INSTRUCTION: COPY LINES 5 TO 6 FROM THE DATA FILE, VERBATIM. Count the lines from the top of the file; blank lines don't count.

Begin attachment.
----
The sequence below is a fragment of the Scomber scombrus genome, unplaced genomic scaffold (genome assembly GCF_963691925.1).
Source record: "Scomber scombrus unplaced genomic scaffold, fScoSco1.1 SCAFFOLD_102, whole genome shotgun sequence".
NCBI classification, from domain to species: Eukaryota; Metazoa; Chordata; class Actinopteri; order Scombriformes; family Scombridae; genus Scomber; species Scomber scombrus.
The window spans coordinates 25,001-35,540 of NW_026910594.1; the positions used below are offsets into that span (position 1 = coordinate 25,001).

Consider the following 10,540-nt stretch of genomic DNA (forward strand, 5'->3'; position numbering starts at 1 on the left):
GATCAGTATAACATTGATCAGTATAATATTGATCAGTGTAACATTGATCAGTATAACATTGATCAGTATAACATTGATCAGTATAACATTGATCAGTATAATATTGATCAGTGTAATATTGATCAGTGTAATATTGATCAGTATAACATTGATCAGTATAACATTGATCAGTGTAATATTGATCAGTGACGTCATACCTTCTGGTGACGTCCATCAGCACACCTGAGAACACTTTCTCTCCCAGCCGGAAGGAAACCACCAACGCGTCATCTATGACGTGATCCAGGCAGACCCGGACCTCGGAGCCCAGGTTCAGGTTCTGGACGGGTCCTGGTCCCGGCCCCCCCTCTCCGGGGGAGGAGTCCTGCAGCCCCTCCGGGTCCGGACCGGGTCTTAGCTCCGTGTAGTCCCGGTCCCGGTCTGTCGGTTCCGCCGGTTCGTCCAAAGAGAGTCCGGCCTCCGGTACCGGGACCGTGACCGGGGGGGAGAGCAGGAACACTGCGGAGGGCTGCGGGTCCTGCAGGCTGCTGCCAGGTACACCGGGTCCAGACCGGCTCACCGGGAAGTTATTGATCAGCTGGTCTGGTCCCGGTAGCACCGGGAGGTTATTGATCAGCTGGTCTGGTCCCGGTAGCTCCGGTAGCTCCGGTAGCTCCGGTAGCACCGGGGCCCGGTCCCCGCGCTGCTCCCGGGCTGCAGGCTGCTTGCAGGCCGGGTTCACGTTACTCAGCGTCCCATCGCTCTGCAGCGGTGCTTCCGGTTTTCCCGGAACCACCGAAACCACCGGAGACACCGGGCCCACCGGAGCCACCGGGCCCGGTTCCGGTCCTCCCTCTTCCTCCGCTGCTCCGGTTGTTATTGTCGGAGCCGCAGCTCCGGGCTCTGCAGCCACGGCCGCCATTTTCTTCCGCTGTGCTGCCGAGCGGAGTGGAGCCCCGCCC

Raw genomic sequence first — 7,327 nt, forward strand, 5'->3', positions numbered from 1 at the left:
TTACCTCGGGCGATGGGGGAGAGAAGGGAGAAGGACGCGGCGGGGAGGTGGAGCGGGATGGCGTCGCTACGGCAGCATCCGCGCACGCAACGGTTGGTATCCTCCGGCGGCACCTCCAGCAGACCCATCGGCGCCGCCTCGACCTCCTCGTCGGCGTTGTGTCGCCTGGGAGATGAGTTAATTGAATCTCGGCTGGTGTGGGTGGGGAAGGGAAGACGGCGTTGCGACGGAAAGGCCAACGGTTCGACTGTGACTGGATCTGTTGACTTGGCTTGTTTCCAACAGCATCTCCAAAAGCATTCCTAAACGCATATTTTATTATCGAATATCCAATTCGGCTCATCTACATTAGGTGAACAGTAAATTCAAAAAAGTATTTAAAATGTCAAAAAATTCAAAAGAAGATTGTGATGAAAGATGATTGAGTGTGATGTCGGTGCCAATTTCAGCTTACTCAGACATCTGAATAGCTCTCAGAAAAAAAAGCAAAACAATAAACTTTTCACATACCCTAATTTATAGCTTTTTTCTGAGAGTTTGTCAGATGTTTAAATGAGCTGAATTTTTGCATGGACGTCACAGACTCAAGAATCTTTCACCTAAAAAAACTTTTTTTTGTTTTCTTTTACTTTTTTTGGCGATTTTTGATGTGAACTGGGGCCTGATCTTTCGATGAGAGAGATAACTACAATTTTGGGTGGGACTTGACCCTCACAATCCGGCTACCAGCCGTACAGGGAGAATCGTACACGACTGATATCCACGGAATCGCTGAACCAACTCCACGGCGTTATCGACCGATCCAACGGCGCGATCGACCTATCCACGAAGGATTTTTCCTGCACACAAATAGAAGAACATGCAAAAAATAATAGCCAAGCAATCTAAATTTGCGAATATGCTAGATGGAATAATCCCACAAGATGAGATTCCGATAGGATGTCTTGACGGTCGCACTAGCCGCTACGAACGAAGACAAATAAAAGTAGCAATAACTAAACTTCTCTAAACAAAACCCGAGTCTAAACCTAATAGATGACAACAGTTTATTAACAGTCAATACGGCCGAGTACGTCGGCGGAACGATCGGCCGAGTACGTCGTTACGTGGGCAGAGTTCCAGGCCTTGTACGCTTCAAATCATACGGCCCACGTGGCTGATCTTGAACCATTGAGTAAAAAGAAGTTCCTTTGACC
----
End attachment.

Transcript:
Consider the following 10,540-nt stretch of genomic DNA (forward strand, 5'->3'; position numbering starts at 1 on the left):
GATCAGTATAACATTGATCAGTATAATATTGATCAGTGTAACATTGATCAGTATAACATTGATCAGTATAACATTGATCAGTATAACATTGATCAGTATAATATTGATCAGTGTAATATTGATCAGTGTAATATTGATCAGTATAACATTGATCAGTATAACATTGATCAGTGTAATATTGATCAGTGACGTCATACCTTCTGGTGACGTCCATCAGCACACCTGAGAACACTTTCTCTCCCAGCCGGAAGGAAACCACCAACGCGTCATCTATGACGTGATCCAGGCAGACCCGGACCTCGGAGCCCAGGTTCAGGTTCTGGACGGGTCCTGGTCCCGGCCCCCCCTCTCCGGGGGAGGAGTCCTGCAGCCCCTCCGGGTCCGGACCGGGTCTTAGCTCCGTGTAGTCCCGGTCCCGGTCTGTCGGTTCCGCCGGTTCGTCCAAAGAGAGTCCGGCCTCCGGTACCGGGACCGTGACCGGGGGGGAGAGCAGGAACACTGCGGAGGGCTGCGGGTCCTGCAGGCTGCTGCCAGGTACACCGGGTCCAGACCGGCTCACCGGGAAGTTATTGATCAGCTGGTCTGGTCCCGGTAGCACCGGGAGGTTATTGATCAGCTGGTCTGGTCCCGGTAGCTCCGGTAGCTCCGGTAGCTCCGGTAGCACCGGGGCCCGGTCCCCGCGCTGCTCCCGGGCTGCAGGCTGCTTGCAGGCCGGGTTCACGTTACTCAGCGTCCCATCGCTCTGCAGCGGTGCTTCCGGTTTTCCCGGAACCACCGAAACCACCGGAGACACCGGGCCCACCGGAGCCACCGGGCCCGGTTCCGGTCCTCCCTCTTCCTCCGCTGCTCCGGTTGTTATTGTCGGAGCCGCAGCTCCGGGCTCTGCAGCCACGGCCGCCATTTTCTTCCGCTGTGCTGCCGAGCGGAGTGGAGCCCCGCCC